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System 7's Steve Hillage- Justin Timberlake Sounds F**king Awesome

Author: Jonty Skrufff
Monday, 16 June 2003
"I bought the Justin Timberlake record recently and sometimes I'm tempted to sample it to eliminate the vocal and just listen to the groove. As a sound that's today's sound; it's modern pop music and speaking as a record producer, I think it's brilliant. I also remember his N*Synch track that preceded it, called Girlfriend, which was also really good. I bought that one too."

While some might expect trance/ techno pioneer Steve Hillage not to have even heard of the American manufactured karaoke king, in fact, he remains a keen listener of Kiss FM, following musical development avidly as they happen. Not that he has any plans to radically shake up his highly rated outfit.

"Speaking as System 7, me and Miquette (his long term music and life partner) are very conscious that we have our own musical personality and our own sound," says Steve.

"I'd still really describe our music as ambient techno, which for me implies trance. We like house music too and we like to be in that spot where house, techno and ambient all meet up."

Steve's chatting on a Morrocan cafe on Golbourne Road, West London, to discuss the re-mastering of all four original System 7 albums; Point 3: Water, Point 3: Fire, Golden Section and 777, all of which are out now on his own label A Wave.

Skrufff (Jonty Skrufff): "You've just re-issued the first four System 7 albums in remastered versions, what does the process actually involve-

System 7: "CD mastering techniques have improved amazingly in the last few years, particularly in America. If you listen to stuff by the Neptunes or Timbaland for example, their stuff is amazingly loud. I discovered this a few years ago, so we basically took the originals and used today's studio techniques. They're not that different. The biggest change is on the 777 album, that's gone up about 6db (decibels)."

Skrufff: Last time we chatted you mentioned your passion for R&B, what do you make of the Justin Timberlake phenomenon-

System 7: "He sounds fucking awesome. I bought the record and sometimes I'm tempted to sample to eliminate the vocal and just listen to the groove. As a sound that's today's sound, it's modern pop music. Speaking as a record producer, it's brilliant. I also remember that N*Synch track that preceded it, called Girlfriend, which was also really good. I bought that one too."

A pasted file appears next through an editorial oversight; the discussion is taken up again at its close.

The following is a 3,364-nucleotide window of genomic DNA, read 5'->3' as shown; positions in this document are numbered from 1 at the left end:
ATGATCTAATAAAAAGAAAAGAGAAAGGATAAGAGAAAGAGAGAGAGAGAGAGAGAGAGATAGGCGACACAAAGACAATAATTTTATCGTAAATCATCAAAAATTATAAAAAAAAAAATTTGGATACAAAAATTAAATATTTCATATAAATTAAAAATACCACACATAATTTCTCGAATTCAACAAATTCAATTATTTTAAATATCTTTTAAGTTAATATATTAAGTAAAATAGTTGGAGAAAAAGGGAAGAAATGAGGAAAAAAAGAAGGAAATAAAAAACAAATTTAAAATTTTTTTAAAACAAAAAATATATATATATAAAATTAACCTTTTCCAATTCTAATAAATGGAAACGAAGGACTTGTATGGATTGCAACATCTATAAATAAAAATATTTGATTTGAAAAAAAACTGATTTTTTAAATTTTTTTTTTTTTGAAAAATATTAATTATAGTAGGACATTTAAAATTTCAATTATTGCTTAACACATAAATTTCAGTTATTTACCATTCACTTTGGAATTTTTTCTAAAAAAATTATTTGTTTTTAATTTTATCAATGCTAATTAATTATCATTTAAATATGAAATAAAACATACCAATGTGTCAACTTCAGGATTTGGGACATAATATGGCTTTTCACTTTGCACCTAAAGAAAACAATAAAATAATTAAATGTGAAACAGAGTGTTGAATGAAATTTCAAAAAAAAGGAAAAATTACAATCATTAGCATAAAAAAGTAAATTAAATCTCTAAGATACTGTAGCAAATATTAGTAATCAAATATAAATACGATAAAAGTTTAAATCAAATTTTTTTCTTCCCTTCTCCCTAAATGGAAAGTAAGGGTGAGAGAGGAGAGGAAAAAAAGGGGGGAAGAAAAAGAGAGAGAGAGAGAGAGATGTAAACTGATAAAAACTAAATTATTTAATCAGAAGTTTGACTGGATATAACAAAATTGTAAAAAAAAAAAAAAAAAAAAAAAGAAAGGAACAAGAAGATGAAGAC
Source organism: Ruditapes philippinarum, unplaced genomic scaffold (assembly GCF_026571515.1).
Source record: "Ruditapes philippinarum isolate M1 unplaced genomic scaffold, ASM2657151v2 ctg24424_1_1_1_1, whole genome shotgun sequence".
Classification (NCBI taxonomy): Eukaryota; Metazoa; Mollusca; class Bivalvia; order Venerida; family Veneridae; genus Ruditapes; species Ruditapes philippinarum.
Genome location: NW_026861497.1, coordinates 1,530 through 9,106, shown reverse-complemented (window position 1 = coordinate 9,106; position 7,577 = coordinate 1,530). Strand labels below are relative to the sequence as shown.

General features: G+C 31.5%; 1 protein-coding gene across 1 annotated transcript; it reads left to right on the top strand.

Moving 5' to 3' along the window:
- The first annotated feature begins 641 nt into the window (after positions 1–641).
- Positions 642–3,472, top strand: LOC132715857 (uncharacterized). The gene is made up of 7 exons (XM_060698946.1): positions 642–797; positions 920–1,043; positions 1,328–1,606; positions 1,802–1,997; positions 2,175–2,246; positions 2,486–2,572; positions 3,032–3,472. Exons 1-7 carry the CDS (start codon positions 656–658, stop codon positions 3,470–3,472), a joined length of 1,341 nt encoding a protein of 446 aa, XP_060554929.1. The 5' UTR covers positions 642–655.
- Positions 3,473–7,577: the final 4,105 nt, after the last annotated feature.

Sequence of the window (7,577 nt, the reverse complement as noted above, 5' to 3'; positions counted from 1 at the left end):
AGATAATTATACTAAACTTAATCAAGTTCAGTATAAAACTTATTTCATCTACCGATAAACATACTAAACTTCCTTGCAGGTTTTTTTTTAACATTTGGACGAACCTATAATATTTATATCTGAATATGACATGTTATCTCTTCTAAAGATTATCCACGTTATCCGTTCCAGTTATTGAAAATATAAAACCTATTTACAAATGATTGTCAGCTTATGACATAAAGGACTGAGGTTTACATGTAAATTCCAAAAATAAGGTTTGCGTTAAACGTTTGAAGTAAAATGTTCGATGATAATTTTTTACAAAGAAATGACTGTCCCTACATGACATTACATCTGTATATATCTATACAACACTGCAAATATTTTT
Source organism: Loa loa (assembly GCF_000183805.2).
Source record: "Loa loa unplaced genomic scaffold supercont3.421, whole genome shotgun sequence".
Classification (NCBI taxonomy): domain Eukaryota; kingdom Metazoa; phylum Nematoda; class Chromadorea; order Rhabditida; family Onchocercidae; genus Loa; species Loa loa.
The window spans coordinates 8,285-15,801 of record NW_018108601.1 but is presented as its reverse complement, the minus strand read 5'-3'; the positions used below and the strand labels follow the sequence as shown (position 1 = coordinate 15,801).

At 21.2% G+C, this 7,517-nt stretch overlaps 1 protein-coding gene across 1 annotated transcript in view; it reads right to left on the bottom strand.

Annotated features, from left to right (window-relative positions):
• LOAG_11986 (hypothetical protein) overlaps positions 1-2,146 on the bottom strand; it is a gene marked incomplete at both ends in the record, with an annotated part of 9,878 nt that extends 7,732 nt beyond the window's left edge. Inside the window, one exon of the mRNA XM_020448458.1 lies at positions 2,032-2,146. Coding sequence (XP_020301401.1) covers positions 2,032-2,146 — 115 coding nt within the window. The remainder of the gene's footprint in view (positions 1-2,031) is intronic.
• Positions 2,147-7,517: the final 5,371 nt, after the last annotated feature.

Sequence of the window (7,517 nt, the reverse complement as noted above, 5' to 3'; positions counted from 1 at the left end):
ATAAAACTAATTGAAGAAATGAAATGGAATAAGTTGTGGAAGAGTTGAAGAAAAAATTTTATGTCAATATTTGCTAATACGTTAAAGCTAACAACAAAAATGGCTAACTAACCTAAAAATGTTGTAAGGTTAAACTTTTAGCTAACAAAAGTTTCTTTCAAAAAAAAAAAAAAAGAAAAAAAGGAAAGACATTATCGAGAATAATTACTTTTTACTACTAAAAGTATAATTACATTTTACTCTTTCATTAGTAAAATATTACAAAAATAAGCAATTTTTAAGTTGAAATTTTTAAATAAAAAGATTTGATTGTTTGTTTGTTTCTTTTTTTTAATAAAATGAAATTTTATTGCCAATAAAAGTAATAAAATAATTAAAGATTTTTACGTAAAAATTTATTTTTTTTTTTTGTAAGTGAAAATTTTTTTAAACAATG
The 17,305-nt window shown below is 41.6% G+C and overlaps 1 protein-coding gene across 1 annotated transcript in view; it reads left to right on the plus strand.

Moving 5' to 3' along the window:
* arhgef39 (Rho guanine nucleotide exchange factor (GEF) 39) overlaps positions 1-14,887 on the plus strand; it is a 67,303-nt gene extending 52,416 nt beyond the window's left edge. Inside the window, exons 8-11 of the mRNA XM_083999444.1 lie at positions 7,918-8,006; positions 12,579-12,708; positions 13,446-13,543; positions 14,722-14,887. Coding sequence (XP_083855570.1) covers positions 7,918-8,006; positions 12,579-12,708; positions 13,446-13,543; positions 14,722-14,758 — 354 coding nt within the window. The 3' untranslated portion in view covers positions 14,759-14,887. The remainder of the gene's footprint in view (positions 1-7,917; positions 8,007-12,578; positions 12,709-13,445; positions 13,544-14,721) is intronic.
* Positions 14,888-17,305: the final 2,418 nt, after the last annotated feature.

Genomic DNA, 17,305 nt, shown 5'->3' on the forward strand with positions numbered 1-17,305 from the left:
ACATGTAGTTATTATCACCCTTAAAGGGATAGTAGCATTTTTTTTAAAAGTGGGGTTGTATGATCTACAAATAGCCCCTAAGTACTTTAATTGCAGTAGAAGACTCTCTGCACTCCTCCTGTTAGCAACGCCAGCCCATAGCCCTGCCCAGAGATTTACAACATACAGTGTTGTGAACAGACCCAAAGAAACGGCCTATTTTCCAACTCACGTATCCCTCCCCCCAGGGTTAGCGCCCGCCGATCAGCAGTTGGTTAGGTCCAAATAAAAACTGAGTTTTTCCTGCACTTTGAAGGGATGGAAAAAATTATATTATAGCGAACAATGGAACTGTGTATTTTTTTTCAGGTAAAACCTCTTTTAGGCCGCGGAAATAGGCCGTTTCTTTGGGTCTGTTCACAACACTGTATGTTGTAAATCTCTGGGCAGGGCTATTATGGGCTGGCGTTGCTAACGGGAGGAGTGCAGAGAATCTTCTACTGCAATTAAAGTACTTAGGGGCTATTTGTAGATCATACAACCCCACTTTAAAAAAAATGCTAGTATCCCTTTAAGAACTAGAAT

Skrufff: Are you tempted to make music along those lines yourself-

System 7: "It wouldn't really be us. I might use it as a model for production if I felt it was appropriate for another artist, but speaking as System 7, we're very conscious that we have our own musical personality and our own sound. I don't think we can ever be accused of skipping around following trends."

Skrufff: Trance has peaked, troughed though still not disappeared, how do you view the term-

System 7: "It depends what type of trance you mean, there are so many different varieties. I tend to steer clear of the word because it's a bit toxic. I'd still really describe our music as ambient techno, which for me implies trance. We like house music too and we like to be in that spot where house, techno and ambient all meet up."

Skrufff: Am I right in thinking you're playing one of the closing sets at Glastonbury this year-

System 7: "It's been a little complicated, we're playing on the Avalon stage this year, whereas for the last two years we were closing a second dance stage called The Glade. I actually helped to set up the very first dance tent at Glastonbury, the main one in 1995. Many people wanted it to happen and I was chosen because people thought I had Michael Eavis' ear, from my connections with him in the seventies."

Skrufff: Glastonbury now has its huge fence now, which appears to have finally stopped gatecrashers, what do you make of the event nowadays-

System 7: "It is how it is, if they hadn't had the new fence there wouldn't be any festival at all. Last year was noticeably<
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